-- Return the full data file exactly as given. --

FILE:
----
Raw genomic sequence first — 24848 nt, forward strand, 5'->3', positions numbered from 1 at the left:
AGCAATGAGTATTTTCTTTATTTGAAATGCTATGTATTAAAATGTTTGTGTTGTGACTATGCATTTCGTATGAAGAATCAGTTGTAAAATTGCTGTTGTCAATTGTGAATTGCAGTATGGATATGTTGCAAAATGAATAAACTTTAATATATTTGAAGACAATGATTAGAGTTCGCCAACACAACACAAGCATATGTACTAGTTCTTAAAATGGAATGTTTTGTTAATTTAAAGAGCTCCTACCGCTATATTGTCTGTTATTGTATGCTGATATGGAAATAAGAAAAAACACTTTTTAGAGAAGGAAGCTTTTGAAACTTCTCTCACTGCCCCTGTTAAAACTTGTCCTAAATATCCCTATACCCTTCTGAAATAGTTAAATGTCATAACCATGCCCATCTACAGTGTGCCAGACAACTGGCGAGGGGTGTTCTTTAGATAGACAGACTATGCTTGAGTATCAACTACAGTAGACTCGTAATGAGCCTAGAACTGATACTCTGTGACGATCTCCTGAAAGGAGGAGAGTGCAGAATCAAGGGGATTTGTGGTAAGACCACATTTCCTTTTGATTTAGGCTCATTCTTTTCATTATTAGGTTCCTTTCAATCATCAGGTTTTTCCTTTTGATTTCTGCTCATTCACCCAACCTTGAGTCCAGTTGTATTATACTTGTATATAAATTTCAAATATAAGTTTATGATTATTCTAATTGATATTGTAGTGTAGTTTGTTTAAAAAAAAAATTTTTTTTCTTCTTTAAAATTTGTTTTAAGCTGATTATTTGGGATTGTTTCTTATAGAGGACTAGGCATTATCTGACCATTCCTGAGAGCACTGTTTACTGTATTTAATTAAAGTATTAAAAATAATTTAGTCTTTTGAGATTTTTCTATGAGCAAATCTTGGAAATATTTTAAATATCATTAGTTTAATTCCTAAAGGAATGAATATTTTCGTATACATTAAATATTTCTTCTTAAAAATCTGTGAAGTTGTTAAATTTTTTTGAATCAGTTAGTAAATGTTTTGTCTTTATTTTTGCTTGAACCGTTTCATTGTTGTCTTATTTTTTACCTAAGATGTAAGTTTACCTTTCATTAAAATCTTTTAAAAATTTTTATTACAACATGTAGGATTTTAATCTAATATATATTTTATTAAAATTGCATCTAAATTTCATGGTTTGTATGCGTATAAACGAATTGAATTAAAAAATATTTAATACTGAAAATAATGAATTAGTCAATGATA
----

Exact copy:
Raw genomic sequence first — 24848 nt, forward strand, 5'->3', positions numbered from 1 at the left:
AGCAATGAGTATTTTCTTTATTTGAAATGCTATGTATTAAAATGTTTGTGTTGTGACTATGCATTTCGTATGAAGAATCAGTTGTAAAATTGCTGTTGTCAATTGTGAATTGCAGTATGGATATGTTGCAAAATGAATAAACTTTAATATATTTGAAGACAATGATTAGAGTTCGCCAACACAACACAAGCATATGTACTAGTTCTTAAAATGGAATGTTTTGTTAATTTAAAGAGCTCCTACCGCTATATTGTCTGTTATTGTATGCTGATATGGAAATAAGAAAAAACACTTTTTAGAGAAGGAAGCTTTTGAAACTTCTCTCACTGCCCCTGTTAAAACTTGTCCTAAATATCCCTATACCCTTCTGAAATAGTTAAATGTCATAACCATGCCCATCTACAGTGTGCCAGACAACTGGCGAGGGGTGTTCTTTAGATAGACAGACTATGCTTGAGTATCAACTACAGTAGACTCGTAATGAGCCTAGAACTGATACTCTGTGACGATCTCCTGAAAGGAGGAGAGTGCAGAATCAAGGGGATTTGTGGTAAGACCACATTTCCTTTTGATTTAGGCTCATTCTTTTCATTATTAGGTTCCTTTCAATCATCAGGTTTTTCCTTTTGATTTCTGCTCATTCACCCAACCTTGAGTCCAGTTGTATTATACTTGTATATAAATTTCAAATATAAGTTTATGATTATTCTAATTGATATTGTAGTGTAGTTTGTTTAAAAAAAAAATTTTTTTTCTTCTTTAAAATTTGTTTTAAGCTGATTATTTGGGATTGTTTCTTATAGAGGACTAGGCATTATCTGACCATTCCTGAGAGCACTGTTTACTGTATTTAATTAAAGTATTAAAAATAATTTAGTCTTTTGAGATTTTTCTATGAGCAAATCTTGGAAATATTTTAAATATCATTAGTTTAATTCCTAAAGGAATGAATATTTTCGTATACATTAAATATTTCTTCTTAAAAATCTGTGAAGTTGTTAAATTTTTTTGAATCAGTTAGTAAATGTTTTGTCTTTATTTTTGCTTGAACCGTTTCATTGTTGTCTTATTTTTTACCTAAGATGTAAGTTTACCTTTCATTAAAATCTTTTAAAAATTTTTATTACAACATGTAGGATTTTAATCTAATATATATTTTATTAAAATTGCATCTAAATTTCATGGTTTGTATGCGTATAAACGAATTGAATTAAAAAATATTTAATACTGAAAATAATGAATTAGTCAATGATA